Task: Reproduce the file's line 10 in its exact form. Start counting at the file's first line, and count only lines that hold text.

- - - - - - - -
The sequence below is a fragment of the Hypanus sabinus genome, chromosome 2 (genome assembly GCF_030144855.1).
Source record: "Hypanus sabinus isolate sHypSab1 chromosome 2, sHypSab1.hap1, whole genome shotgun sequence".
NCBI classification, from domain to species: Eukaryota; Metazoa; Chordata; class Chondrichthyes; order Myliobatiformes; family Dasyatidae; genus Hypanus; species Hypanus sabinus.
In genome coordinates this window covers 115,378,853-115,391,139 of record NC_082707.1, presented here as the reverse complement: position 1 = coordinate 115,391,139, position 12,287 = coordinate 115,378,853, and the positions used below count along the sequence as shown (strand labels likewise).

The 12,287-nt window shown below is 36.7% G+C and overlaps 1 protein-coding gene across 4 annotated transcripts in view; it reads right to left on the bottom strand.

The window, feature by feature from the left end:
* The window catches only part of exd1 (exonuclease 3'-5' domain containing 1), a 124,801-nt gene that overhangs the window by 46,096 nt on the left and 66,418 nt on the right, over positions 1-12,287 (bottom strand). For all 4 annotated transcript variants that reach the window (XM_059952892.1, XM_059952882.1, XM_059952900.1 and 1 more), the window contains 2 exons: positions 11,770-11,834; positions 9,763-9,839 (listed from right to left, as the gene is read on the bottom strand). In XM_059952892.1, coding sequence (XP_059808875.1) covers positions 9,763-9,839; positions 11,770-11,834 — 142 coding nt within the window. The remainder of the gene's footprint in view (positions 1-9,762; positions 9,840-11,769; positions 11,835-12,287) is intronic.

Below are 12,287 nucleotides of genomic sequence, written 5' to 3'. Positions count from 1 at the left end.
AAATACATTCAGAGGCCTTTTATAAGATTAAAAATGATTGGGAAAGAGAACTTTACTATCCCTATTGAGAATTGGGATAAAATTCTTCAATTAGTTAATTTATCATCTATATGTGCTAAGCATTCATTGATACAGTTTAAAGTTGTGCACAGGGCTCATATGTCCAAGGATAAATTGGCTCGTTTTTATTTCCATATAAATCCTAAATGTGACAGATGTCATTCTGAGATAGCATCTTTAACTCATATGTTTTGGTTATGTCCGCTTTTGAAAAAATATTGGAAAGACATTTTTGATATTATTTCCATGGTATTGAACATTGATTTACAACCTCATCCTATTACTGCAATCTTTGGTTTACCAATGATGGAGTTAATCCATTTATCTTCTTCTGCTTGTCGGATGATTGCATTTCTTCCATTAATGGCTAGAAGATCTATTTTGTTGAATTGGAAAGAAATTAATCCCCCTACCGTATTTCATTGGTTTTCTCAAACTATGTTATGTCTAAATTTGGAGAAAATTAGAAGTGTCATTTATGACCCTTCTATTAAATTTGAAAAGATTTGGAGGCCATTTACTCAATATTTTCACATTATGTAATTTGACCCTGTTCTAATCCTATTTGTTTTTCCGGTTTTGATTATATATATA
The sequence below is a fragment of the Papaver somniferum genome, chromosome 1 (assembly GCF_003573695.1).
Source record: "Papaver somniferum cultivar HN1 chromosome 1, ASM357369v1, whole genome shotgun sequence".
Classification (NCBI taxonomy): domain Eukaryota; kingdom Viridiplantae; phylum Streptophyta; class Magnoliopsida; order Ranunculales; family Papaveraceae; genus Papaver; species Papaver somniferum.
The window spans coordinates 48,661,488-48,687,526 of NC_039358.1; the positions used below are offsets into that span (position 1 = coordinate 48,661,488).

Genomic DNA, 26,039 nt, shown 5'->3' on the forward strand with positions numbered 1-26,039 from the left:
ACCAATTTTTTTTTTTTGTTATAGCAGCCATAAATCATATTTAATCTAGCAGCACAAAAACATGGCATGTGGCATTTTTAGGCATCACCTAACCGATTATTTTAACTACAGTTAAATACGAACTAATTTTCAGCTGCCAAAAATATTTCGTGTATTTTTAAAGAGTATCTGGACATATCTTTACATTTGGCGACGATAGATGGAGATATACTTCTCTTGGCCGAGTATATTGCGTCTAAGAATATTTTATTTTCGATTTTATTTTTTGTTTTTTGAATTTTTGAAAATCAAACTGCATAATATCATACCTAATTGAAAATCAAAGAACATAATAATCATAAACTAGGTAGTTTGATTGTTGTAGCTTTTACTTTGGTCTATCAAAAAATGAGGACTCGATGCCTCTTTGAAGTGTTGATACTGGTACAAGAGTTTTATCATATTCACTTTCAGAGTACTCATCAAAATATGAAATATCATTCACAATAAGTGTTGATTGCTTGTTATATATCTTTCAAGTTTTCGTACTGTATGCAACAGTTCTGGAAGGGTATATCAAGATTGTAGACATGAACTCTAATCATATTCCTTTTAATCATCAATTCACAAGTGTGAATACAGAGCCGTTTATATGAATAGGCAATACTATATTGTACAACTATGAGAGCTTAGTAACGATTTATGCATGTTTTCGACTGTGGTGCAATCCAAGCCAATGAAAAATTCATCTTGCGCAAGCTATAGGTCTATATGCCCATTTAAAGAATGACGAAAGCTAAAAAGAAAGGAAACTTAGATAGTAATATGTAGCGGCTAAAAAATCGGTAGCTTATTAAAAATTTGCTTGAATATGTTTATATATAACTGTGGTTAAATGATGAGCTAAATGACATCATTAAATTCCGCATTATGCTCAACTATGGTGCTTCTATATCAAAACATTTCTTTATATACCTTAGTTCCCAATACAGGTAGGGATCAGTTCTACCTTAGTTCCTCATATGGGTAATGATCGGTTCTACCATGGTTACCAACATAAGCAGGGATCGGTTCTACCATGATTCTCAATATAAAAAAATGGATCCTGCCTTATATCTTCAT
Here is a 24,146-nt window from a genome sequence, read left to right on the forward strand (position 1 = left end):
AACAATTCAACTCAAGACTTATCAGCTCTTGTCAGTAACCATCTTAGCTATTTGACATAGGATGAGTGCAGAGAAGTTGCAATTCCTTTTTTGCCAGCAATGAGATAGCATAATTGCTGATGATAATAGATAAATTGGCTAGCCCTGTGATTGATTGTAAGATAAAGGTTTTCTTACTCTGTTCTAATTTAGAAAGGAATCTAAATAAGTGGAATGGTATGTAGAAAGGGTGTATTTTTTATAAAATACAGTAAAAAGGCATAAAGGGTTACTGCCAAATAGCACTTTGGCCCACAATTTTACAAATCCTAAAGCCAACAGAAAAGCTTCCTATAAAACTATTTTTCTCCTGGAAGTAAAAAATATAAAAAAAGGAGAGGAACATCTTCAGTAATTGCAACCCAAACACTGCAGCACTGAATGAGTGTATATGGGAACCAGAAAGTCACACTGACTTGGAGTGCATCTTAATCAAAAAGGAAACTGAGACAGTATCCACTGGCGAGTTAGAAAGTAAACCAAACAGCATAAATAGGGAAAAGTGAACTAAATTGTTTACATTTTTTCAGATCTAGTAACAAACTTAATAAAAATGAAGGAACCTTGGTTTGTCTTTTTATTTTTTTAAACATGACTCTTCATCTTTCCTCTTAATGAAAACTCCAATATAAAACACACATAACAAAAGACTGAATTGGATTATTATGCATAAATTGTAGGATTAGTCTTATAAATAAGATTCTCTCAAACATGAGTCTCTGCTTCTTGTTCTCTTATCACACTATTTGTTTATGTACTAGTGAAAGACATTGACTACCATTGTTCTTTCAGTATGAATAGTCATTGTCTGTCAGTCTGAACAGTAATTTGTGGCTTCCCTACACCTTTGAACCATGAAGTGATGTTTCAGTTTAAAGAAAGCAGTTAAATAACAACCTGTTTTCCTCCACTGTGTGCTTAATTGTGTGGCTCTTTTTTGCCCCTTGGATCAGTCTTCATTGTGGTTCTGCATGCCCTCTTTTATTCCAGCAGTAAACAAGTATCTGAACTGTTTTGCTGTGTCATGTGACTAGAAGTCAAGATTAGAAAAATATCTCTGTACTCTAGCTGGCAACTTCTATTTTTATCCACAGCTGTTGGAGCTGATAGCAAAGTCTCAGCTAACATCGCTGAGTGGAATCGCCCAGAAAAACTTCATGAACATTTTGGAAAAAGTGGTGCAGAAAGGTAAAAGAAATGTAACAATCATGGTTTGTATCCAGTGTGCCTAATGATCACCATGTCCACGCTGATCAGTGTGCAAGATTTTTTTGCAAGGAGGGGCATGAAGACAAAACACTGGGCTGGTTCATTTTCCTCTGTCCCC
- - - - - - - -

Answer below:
The sequence below is a fragment of the Papaver somniferum genome, chromosome 1 (assembly GCF_003573695.1).